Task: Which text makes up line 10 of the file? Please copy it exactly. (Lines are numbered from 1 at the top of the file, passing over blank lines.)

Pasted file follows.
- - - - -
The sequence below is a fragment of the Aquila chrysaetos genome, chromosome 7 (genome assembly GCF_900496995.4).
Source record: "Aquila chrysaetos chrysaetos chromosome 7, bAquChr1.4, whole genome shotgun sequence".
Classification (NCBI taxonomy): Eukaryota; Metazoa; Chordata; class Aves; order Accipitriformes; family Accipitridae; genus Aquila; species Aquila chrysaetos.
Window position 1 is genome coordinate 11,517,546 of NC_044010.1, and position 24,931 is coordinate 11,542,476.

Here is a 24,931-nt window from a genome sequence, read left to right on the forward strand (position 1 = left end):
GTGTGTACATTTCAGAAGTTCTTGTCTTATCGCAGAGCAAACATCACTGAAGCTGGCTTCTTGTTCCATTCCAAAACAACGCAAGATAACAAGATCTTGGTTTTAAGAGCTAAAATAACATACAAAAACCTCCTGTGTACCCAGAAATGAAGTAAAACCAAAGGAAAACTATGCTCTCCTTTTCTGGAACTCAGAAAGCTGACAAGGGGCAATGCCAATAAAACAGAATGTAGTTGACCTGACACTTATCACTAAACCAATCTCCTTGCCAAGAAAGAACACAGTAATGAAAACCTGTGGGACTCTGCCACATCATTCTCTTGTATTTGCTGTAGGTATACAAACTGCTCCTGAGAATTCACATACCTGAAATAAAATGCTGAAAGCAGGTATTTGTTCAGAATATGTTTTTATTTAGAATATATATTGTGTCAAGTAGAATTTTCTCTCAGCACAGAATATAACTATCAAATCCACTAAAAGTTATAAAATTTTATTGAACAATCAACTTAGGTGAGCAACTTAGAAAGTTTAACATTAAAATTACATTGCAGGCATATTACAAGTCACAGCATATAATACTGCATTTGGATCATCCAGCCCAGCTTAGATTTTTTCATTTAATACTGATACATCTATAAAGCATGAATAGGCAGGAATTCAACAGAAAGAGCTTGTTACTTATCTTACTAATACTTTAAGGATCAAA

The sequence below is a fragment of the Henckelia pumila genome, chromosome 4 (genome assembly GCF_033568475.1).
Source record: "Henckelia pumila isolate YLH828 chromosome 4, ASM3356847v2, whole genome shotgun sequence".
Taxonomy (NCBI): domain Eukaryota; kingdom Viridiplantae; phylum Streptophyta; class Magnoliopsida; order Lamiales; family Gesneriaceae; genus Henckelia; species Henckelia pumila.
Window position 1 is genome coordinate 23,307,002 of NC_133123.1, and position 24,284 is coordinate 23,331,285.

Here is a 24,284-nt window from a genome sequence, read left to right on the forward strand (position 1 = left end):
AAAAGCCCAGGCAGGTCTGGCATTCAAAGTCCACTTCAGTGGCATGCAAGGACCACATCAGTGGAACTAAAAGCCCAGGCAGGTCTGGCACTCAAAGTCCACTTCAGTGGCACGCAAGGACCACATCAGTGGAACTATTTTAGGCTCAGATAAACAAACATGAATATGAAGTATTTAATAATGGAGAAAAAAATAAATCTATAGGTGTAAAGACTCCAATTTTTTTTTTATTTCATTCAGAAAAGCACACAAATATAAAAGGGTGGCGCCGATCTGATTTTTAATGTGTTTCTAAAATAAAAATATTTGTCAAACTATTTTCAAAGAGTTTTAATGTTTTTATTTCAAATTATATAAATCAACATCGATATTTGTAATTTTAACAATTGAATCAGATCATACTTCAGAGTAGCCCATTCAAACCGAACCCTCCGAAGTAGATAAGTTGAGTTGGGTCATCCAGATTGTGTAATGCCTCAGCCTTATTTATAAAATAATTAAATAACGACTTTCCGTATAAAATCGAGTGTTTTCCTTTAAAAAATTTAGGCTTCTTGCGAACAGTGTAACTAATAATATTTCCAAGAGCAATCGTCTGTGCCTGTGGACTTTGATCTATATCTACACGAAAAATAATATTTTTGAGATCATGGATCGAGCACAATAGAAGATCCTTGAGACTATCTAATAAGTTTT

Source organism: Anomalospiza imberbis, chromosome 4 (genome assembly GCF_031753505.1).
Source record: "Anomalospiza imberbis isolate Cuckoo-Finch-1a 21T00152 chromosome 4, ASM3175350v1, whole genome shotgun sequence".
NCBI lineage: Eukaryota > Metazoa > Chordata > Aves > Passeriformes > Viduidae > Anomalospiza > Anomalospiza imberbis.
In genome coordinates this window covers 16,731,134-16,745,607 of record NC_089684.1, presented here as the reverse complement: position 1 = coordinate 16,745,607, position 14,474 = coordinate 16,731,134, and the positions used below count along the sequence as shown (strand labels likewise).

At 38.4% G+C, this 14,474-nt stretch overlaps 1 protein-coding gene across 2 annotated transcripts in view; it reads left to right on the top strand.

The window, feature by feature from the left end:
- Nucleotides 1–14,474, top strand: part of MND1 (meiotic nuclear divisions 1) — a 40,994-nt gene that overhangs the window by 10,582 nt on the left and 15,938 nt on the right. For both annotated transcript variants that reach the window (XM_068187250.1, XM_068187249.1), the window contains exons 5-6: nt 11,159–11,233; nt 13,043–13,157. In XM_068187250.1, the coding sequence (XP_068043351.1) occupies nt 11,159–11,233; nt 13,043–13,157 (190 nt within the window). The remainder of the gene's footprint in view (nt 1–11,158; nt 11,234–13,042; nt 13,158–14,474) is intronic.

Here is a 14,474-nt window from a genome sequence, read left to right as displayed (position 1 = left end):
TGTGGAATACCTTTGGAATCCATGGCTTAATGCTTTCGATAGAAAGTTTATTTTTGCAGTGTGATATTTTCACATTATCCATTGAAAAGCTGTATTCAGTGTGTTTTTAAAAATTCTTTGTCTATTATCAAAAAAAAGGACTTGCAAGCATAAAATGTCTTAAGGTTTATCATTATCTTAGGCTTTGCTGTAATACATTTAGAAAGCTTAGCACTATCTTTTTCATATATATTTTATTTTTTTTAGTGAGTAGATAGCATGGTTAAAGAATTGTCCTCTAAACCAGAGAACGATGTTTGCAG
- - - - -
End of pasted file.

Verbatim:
Window position 1 is genome coordinate 23,307,002 of NC_133123.1, and position 24,284 is coordinate 23,331,285.